Two senators introduced legislation to help Facebook further evade a 47-year-old SEC disclosure rule and take on a slew of new investors. Because that's the problem in America lately, you see: Corporations are too well regulated, and we know too much about the inner workings of large, heavily capitalized institutions.

The legislation from Pat Toomey (R-Pa.) and Tom Carper (D-Del.) amends a federal rule dating to 1964 that caps the number of investors in a large company at 500, after which point the company must begin to regularly disclose its earnings and other financial data. Toomey and Carper would raise the limit to 2000 investors, and exclude from the count any shareholders who are also employees. This would "effectively eliminate" the regulation, Fortune reports, and possibly allow Facebook to delay an initial public offering many observers were expecting to come in 2012. The law would not be specific to Facebook, of course; other companies like Zynga might also use it to delay their IPOs.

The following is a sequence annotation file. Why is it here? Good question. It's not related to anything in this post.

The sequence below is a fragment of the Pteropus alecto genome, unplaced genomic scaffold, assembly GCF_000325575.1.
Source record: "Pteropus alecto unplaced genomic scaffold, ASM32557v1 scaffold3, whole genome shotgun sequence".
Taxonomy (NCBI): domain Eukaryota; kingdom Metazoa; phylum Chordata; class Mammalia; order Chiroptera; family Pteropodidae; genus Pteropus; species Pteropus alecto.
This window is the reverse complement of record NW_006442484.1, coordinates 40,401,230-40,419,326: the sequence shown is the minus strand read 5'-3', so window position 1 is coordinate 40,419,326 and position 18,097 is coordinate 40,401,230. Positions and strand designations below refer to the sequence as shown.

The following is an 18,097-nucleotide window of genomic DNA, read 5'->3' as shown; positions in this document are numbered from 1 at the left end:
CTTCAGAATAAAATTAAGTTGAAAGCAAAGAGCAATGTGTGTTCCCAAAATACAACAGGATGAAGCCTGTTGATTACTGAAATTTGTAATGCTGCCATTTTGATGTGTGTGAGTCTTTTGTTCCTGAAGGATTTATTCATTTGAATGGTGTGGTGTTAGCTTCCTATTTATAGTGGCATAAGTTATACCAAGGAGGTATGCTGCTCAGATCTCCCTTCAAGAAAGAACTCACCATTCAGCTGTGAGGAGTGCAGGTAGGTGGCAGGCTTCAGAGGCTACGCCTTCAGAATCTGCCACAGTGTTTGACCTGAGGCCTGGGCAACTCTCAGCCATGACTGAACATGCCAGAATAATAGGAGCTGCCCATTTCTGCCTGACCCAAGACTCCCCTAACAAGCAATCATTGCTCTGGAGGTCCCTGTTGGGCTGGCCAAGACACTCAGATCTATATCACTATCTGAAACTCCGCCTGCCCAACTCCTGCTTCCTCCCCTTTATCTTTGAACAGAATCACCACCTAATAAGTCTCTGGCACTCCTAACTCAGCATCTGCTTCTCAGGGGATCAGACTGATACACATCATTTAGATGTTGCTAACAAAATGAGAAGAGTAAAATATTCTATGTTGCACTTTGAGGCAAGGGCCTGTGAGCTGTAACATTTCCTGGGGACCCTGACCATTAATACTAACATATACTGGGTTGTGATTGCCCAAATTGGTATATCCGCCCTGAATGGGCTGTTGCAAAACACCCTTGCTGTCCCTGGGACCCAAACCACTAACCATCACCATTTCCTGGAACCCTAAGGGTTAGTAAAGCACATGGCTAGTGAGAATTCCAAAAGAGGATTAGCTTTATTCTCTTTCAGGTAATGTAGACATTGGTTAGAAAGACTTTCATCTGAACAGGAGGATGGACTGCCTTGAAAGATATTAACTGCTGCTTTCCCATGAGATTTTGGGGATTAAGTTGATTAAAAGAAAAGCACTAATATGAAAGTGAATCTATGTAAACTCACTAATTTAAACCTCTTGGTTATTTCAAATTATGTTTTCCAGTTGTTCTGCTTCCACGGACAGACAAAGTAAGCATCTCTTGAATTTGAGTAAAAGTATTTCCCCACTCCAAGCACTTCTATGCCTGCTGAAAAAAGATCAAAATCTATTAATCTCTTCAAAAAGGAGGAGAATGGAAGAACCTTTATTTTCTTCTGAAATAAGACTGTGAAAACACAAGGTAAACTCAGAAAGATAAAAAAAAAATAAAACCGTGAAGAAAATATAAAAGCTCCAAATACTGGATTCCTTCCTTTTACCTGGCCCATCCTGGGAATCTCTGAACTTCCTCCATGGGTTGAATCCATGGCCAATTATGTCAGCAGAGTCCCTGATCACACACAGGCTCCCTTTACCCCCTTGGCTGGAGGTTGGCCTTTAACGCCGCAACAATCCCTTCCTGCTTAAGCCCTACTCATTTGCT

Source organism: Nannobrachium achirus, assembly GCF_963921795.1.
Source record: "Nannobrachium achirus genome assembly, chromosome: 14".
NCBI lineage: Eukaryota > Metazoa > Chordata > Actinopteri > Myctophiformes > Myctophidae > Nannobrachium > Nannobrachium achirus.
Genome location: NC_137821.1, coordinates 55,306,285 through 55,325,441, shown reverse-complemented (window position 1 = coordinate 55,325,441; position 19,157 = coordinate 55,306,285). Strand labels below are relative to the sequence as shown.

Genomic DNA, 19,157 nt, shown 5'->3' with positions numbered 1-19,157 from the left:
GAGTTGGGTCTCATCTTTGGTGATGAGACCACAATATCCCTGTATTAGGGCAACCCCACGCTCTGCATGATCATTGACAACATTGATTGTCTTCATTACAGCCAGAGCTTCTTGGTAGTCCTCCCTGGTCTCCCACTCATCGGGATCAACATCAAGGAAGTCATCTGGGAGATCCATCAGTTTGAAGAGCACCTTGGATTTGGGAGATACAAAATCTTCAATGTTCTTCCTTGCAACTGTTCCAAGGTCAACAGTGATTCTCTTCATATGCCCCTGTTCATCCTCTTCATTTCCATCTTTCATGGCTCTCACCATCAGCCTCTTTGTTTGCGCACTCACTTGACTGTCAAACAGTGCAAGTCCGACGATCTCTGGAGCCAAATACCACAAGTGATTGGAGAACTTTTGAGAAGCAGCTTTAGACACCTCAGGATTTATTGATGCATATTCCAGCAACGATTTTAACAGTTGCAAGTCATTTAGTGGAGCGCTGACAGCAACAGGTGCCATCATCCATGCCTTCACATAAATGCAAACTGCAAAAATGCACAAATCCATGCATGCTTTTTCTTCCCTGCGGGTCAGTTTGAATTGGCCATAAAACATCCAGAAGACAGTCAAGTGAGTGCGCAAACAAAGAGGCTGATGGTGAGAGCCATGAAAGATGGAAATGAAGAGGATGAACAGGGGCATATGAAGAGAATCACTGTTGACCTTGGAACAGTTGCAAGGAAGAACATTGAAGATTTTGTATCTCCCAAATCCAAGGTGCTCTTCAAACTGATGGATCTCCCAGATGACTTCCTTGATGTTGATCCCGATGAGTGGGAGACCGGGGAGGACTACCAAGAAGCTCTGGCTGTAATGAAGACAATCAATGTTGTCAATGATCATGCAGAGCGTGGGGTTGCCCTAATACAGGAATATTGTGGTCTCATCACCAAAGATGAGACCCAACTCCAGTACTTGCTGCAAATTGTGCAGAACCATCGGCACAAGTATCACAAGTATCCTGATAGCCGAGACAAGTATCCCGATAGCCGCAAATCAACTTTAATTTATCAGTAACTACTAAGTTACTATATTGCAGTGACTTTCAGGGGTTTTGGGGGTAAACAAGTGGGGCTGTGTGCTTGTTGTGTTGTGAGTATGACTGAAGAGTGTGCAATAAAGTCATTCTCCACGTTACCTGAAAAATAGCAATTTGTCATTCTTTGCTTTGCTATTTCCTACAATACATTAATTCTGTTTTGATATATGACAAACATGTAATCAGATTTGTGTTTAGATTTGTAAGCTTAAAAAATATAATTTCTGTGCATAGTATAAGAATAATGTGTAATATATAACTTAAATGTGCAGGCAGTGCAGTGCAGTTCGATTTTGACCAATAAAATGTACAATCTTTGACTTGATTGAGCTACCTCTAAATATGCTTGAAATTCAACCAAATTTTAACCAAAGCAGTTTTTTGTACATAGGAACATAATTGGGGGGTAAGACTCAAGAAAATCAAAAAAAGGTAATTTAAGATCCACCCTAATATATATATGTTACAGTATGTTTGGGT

So what's the harm in that? Well, as the New York Times' Dealbook once put it, the 500 shareholder rule was originally enacted "to ensure that investors in significant companies had sufficient information to make their investment decisions... [and] to curb a private trading market which had sprung up on the over-the-counter market." In other words, this rule was designed to stop swindlers. These swindlers should only, in theory, be able to dupe wealthy, "accredited" investors; small fry would still be kept out of non public companies under Toomey and Carper's rollback. But how long will it take for Wall Street wizards and sweatshop overlords to route around that little regulatory barrier?